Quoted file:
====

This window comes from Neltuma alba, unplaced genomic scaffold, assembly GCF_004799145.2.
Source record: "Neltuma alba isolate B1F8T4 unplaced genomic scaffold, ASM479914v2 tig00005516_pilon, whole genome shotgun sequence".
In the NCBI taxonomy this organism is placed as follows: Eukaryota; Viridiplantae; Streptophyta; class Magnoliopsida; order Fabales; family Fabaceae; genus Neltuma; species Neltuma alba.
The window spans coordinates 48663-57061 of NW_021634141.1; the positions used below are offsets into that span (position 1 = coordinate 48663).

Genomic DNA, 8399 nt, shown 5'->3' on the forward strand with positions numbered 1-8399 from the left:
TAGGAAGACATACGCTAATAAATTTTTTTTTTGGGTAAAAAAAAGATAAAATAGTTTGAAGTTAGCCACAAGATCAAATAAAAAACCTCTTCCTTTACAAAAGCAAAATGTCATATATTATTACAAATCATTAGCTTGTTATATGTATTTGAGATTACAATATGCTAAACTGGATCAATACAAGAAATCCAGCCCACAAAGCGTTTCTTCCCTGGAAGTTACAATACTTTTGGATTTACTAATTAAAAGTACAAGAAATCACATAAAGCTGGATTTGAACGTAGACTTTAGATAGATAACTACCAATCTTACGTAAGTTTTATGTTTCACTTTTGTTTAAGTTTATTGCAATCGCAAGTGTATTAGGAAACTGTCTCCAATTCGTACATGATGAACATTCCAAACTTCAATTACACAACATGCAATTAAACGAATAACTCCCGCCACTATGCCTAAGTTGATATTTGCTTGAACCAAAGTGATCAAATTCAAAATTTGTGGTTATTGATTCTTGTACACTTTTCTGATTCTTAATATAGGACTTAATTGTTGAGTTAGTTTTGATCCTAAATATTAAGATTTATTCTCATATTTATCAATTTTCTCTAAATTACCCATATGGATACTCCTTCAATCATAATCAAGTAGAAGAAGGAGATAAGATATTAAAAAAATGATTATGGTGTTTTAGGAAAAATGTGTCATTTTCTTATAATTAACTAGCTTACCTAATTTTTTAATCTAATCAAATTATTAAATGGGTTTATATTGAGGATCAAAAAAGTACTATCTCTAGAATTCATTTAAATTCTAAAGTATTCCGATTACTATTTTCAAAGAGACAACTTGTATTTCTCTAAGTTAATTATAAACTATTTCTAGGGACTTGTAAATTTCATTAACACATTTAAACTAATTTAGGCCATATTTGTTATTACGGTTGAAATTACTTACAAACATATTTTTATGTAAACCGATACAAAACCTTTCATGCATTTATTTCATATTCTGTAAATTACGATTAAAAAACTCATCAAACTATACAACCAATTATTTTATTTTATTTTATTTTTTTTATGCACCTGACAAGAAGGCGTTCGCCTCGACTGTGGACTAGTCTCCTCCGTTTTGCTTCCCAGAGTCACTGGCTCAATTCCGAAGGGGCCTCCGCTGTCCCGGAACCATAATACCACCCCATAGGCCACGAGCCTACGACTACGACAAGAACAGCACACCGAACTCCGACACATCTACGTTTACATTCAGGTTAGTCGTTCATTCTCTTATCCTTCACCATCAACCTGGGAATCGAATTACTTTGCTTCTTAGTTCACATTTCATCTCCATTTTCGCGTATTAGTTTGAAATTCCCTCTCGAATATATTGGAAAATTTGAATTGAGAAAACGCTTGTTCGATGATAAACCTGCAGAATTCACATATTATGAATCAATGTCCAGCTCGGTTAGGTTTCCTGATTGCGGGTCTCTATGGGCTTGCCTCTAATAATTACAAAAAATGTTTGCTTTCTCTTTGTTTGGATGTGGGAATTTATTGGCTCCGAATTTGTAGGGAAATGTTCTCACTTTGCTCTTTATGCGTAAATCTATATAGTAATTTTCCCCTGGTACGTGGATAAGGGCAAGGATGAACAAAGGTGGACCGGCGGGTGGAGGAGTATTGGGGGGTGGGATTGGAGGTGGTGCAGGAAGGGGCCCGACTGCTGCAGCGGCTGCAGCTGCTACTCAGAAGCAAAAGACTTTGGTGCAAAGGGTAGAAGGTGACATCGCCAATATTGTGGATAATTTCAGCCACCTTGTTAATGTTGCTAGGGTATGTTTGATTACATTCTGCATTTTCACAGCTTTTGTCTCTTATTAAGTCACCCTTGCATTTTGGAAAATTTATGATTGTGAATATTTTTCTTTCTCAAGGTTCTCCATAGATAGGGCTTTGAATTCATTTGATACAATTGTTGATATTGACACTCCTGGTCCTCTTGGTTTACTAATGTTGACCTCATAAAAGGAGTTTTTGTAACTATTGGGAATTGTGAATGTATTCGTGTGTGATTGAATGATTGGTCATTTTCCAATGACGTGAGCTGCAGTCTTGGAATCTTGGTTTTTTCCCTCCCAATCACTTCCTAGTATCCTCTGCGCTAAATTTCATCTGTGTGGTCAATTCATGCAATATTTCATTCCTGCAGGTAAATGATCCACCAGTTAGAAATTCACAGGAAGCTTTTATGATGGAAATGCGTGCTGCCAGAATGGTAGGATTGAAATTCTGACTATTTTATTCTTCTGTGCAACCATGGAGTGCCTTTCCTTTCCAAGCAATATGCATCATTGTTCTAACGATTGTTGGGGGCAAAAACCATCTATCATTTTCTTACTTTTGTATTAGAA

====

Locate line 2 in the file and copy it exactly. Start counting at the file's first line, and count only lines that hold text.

Source record: "Neltuma alba isolate B1F8T4 unplaced genomic scaffold, ASM479914v2 tig00005516_pilon, whole genome shotgun sequence".